The initiatives defined in the Outline Development Plan for the Guangdong-Hong Kong-Macao Greater Bay Area, released by the State Council in February 2019, follow two broad objectives. First, to enhance the connectivity between cities in the Greater Bay Area, and second, to build closer economic ties between Mainland China and overseas markets by promoting the circulation of people, goods, capital and information. The combined end results will be the further opening up the Mainland China market to overseas businesses while encouraging Mainland companies and talents to “go global”.
According to the latest data from the Ministry of Commerce of the People’s Republic of China, there were 1.012 million Chinese citizens working overseas as of October 2019, representing a year-on-year increase of 19,000 workers. Conversely, there are over 950,000 foreigners working in Mainland China.
The Greater Bay Area Development Plan will drive cross-region, cross-industry and cross-system flows of funds and human resources. To support this, cross-border financial services are expected to become vital in supporting Mainland companies' efforts in “going global” and driving business growth while simultaneously facilitating the ease of living and doing business for foreigners living in Hong Kong or Mainland China. The demand for cross-border financial services will be driven mainly by corporates in need of cross-border remittances and opening overseas bank accounts as well as individuals seeking overseas investment, property mortgage loans and consumer financial products, such as credit cards and personal loans.
Personal credit information forms an important base from which financial institutions provide cross-border financial services to foreigners and locals alike. But, financial institutions may have difficulties tracking the complete credit history of cross-border financial service users, due to the fact that foreigners and locals do not always have full credit and repayment records in the locality where they are situated.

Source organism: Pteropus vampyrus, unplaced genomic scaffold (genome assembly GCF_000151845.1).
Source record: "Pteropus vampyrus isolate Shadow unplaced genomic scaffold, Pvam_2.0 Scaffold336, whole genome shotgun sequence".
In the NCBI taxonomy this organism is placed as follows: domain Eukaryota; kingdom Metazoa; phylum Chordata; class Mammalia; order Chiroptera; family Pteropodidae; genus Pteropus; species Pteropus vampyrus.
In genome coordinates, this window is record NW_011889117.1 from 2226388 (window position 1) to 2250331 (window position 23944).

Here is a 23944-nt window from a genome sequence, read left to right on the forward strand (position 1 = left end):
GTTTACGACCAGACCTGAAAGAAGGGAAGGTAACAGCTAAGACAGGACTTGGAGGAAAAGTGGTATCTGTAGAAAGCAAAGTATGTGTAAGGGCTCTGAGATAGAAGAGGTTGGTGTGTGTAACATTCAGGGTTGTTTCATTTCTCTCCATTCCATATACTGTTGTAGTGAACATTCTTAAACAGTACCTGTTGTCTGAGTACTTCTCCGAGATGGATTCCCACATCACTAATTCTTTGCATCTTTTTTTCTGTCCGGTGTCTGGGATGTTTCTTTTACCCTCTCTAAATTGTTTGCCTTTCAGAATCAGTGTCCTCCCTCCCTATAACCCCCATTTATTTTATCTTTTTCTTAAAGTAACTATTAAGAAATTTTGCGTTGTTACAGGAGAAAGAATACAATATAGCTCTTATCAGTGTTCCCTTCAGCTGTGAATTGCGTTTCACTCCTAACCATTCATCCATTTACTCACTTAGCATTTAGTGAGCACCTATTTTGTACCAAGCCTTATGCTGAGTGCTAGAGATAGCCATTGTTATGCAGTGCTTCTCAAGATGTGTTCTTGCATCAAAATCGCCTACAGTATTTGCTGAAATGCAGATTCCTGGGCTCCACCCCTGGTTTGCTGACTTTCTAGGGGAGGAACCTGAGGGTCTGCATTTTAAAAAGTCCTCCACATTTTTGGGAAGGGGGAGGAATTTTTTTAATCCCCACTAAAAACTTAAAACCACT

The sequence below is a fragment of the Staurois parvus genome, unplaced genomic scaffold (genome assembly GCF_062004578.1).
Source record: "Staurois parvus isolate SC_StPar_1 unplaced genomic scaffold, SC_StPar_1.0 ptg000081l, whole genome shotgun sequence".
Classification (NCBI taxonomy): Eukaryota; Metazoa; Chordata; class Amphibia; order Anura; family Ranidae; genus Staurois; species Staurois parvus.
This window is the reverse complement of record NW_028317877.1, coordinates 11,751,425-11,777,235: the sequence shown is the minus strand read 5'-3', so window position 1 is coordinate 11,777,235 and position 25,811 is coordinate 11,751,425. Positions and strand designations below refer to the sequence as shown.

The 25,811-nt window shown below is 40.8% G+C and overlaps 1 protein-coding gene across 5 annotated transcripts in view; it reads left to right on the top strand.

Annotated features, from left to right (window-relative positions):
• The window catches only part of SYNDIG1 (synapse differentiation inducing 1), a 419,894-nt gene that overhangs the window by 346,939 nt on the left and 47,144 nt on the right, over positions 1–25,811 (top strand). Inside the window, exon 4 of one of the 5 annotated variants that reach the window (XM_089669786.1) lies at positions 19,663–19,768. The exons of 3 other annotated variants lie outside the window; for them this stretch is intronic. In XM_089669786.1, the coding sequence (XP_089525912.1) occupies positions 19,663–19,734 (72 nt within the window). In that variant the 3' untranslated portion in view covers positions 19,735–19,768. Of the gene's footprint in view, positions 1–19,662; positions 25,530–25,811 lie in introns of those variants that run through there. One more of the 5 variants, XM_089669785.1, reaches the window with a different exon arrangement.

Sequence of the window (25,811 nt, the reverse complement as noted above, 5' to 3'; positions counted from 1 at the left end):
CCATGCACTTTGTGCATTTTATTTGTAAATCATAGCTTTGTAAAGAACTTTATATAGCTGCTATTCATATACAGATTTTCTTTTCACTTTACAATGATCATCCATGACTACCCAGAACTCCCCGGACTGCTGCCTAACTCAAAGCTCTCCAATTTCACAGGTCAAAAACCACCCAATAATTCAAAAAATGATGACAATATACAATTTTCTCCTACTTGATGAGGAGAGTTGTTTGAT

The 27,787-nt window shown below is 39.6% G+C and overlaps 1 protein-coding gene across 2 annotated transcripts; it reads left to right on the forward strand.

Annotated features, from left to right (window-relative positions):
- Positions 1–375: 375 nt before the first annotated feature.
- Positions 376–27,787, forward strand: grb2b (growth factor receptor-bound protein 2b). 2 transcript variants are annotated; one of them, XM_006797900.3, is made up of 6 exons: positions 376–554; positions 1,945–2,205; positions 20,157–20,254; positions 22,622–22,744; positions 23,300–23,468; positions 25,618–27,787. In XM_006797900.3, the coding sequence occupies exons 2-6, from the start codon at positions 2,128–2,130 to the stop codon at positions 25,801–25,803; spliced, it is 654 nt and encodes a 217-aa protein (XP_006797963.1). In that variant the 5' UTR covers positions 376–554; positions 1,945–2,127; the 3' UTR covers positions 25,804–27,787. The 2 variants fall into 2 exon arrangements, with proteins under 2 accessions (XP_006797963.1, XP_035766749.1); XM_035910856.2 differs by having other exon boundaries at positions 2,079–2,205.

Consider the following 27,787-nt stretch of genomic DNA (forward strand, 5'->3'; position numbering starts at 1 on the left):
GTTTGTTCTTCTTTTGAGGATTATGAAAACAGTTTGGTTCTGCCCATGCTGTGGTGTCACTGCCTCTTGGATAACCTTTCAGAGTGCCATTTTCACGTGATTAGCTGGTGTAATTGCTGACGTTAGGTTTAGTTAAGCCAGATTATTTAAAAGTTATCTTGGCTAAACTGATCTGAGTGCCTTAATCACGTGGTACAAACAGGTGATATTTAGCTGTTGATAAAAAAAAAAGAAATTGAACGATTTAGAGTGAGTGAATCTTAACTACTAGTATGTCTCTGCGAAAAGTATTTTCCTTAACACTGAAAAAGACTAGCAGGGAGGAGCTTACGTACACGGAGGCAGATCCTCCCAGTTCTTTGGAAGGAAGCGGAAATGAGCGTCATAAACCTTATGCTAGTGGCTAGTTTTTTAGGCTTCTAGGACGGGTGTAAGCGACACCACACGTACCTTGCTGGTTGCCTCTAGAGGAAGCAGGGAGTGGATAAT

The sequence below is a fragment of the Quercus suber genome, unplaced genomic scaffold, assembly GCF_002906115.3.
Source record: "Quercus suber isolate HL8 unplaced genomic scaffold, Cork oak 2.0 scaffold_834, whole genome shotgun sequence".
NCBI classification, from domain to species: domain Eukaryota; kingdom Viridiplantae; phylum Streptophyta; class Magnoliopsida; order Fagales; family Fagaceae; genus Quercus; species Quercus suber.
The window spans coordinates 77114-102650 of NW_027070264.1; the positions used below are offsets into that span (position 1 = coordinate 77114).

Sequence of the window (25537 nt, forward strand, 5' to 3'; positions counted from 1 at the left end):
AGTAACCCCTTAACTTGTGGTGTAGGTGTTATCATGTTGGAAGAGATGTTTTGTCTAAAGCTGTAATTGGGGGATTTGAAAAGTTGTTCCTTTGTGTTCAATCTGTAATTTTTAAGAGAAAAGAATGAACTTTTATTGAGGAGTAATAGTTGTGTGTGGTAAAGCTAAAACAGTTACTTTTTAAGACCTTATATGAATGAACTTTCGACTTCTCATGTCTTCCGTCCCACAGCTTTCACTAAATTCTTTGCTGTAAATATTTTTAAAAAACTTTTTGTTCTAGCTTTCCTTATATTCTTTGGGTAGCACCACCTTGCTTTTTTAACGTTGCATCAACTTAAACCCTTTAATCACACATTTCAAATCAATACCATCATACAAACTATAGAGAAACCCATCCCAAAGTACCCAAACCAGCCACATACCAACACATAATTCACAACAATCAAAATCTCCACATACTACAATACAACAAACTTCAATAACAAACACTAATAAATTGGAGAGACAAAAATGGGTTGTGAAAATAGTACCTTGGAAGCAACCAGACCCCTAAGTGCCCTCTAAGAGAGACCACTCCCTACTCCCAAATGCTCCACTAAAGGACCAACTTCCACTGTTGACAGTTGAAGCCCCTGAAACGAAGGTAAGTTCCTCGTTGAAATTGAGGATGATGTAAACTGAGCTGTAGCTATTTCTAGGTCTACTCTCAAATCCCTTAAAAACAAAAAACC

Know Your Customer is set to become the cornerstone of cross-border financial services
Cross-border credit risk management will play an important role in cross-border financial services, helping individuals to access services provided by financial institutions. Cross-border credit risk management can help a financial institution verify the identity of individual customers, re-enact the full picture of one's credibility, and detect illegal activities such as money laundering.
As a prevailing regulatory requirement, Know Your Customer (KYC) is a mandatory part of cross-border financial services. But it can be a manual, resource-intensive process. TransUnion sees eKYC, or digitalization of KYC, as the solution of choice. Not only will it support and facilitate full expansion of cross-border financial businesses with comprehensive identity verification capability, it will also provide a secured and seamless user experience to cross-border clients.
TransUnion has developed IDVision with iovation – a solution that combines Anti-Money Laundering (AML) and eKYC capabilities. IDVision with iovation is able to meet the operational and regulatory requirements of cross-border financial institutions with features such as Identity Verification (IDV), Digital Verification (DV), Identity Authentication Knowledge-based Exam (IDA), Optical Character Recognition (OCR), and ID document authentication. In addition, its facial recognition functions can improve the overall robustness of the identity verification process and support all government-issued ID document types from over 190 countries.
Through IDVision with iovation, TransUnion aims to provide lenders in Mainland China with identity verification and credit information services targeting their foreign clients, and help Chinese citizens access financial services outside Mainland China. Rooted in Hong Kong and oriented towards the Greater China region, TransUnion is guided by the conviction that the services it provides to cross-border financial institutions and individuals will help enhance connectivity in the Greater Bay Area, build a global credit economy linking up businesses and consumers, and achieve the ultimate goal of "Information for Good".